PALO ALTO, Calif. — “Failed state” is a glib phrase thrown around in foreign-policy discussions. Diplomats roll their eyes, shake their heads and earnestly hope they aren’t assigned to one.

As generally defined, a failed state is one that does not control all of its territory, provide public services, exercise authority over the state or represent it competently in international relations. Given all of that, the shorthand definition of a failed state is, Somalia.

Late last month, Ban Ki-moon, the United Nations secretary general, staged a conference on the Somalia problem and urged delegates from 55 nations to work with the Somali government “in its reconciliation effort and its fight against extremism.”

Why the concern right now? Ban realizes that a truly failed state isn’t a problem just for its people. No, failed states victimize the world. Look at North Korea, Pakistan, Haiti or Sudan. Each of those nations meets most if not all of the criteria. Think of the money, time, effort and trouble they cause.

Still, Somalia remains the archetypal failed state. Right now, pirates hold “the highest number of vessels ever at the Somali coast, and the U.N.-led Somalia-process has completely failed and has collapsed,” declared ECOTERRA, an Australian organization that monitors Somali piracy. As of June 2, it added, pirates held 23 foreign ships plus one barge and 436 victims, “including an elderly British yachting couple.”

In the last two years, foreign-navy warships have captured 1,090 Somali pirates, killed 64 and wounded 24 others. In fact, an unprecedented and undeclared war is underway off the Somali coast. At least 20 warships are on patrol — a naval armada from the European Union, NATO, Russia, China, the United States and Arab states, including Iran.

At the same time, Somalia is exactly the sort of place where Al Qaeda and other extremist groups love to set up their training camps. Now one watches what they do. Al Shabaab, Somalia’s principal fanatic group, has pledged its allegiance to Al Qaeda and is intent on taking control of the state — giving Al Qaeda a nation of its own. Already, Somali diplomats are warning that Al Shabaab is trying to send extremists into the U.S. through Mexico. How many ways can one state inflict its chaos and criminality on the rest of the world?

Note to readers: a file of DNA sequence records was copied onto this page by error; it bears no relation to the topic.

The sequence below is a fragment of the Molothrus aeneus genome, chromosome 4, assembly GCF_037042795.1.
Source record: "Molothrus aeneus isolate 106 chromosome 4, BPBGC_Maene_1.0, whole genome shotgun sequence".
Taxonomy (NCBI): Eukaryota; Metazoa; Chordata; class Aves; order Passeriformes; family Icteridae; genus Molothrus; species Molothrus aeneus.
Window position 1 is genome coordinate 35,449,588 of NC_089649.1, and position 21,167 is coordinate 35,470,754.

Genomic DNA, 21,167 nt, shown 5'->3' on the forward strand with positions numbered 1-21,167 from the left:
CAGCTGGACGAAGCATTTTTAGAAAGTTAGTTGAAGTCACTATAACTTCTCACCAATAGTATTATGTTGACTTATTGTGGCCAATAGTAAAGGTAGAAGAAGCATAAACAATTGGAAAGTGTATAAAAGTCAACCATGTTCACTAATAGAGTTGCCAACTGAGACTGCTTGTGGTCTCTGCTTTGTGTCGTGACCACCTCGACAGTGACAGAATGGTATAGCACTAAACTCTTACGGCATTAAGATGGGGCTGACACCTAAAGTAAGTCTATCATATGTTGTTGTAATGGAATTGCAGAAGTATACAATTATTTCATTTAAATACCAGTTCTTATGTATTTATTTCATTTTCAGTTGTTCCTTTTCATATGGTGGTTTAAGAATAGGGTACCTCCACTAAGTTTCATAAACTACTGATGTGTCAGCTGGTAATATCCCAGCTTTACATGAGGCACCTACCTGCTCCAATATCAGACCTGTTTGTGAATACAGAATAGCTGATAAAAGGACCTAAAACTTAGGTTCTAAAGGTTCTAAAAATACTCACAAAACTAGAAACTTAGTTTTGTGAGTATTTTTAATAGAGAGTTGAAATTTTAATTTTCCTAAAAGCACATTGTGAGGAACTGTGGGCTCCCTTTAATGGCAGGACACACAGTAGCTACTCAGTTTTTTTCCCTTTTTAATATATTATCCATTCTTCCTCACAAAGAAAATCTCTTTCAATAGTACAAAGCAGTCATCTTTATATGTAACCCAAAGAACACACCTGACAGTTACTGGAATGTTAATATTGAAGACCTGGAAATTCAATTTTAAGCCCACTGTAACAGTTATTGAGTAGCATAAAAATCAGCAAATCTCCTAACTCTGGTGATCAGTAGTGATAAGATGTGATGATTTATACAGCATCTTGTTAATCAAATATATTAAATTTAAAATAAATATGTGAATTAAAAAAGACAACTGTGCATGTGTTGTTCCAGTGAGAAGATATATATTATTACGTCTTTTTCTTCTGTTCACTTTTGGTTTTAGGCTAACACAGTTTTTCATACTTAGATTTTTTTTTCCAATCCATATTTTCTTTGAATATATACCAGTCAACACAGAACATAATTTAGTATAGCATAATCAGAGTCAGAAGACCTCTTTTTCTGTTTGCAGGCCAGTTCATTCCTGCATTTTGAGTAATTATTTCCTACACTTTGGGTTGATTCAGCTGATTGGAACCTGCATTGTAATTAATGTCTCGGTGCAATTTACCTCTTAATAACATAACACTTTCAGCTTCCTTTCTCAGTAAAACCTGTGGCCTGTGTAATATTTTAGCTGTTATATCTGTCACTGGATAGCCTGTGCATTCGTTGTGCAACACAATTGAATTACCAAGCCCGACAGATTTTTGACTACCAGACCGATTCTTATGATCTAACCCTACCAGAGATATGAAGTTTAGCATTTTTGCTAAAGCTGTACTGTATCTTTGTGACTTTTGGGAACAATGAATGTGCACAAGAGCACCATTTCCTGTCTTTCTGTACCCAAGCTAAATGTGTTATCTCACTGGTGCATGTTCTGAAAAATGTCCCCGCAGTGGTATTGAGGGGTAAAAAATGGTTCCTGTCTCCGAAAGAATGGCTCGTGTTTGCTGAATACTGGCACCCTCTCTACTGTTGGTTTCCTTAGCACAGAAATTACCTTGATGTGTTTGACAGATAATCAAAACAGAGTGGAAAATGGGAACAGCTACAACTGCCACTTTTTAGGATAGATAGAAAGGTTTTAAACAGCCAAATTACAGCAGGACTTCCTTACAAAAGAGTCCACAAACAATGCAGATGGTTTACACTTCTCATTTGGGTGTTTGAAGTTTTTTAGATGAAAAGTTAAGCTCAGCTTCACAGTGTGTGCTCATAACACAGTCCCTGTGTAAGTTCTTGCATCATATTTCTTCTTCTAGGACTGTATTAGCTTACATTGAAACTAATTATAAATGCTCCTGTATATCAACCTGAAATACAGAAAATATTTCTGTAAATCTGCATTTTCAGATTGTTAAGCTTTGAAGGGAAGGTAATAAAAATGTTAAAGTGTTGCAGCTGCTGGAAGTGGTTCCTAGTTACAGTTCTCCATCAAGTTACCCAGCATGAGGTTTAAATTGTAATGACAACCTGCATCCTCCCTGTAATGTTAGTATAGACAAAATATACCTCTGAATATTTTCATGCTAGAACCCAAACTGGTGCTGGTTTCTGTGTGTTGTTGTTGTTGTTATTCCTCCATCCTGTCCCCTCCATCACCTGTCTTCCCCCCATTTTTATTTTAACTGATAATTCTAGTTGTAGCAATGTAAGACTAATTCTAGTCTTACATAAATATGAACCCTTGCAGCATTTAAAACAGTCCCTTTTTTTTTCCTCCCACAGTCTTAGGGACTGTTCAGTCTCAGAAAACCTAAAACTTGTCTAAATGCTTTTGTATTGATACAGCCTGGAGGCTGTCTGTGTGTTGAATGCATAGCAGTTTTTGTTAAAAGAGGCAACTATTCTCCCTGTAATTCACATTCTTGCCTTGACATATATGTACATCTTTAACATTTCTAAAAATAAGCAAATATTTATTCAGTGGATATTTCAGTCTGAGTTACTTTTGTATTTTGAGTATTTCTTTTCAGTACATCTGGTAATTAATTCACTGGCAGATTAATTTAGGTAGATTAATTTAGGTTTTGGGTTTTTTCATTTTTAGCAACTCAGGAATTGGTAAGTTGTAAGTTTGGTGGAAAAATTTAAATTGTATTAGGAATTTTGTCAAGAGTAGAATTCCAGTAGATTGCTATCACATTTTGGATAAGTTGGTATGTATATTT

But some of Somalia’s neighbors say that is not really the point.

“There is rising concern that” Somalia’s problems “pose a threat to regional and international peace,” wrote Boubacar Gaoussou, who is the special representative for the chairman of the African Union’s Commission for Somalia. “But we need to keep in mind that the bigger threat is first and foremost to the Somali people, who now live under constant threat to their lives.”

Gasussou’s op-ed column was widely published across Africa on May 31. “The extremists’ menu for the people of Somalia,” he added, “keeps unfolding like a horror film” — a film that few people outside of Africa ever watch. Can you imagine an Islamic group so extreme that it would forbid schools to ring the bell to end classes because some miscreant worried that somebody, somewhere, might confuse the sound with a church bell? That happened in the town of Jowhar, just 55 miles from Mogadishu, the capital.

About the same time, a different group of group ordered the state’s Somali radio stations to stop playing music and threatened to kill any station manager who did not comply. Music, of course, “is un-Islamic,” the group averred, adding that they wanted to purge the influence of Western culture and ideology. (Pol Pot said more or less the same thing before he massacred 2 million of his countrymen in Cambodia 35 years ago.)

The Somali government, such as it is, ordered the radio stations to keep playing music. But then the government controls just a few blocks around its own office buildings, and even that is tenuous. Last month, insurgents attacked the parliament building while the parliament was in session, killing 16 people.

The radio stations went off the air, and then back on again — with no music.

Ban Ki-moon, Gasussou and many others continue to urge the world “to show the Somalia leadership that we are ready to talk with them in partnership,” as the secretary general put it. Yes, but what does that high-tone language mean? Send troops to Somalia? That’s been done. Remember America’s 1993 misadventure in Somalia? No one in the world wants to take on still-another war against dug-in Islamic militants.

Train the Somalia military to manage the problem itself? That’s been tried. Last month, hundreds of Somali soldiers trained with American funding deserted because they had not been paid — and then joined the insurgency, the Associated Press reported.

Another characteristic needs to be added to the failed-state guidelines. As unfortunate as it seems, in Somalia, just like North Korea, Pakistan, Haiti and Sudan, the world’s best minds have been unable to find solutions.

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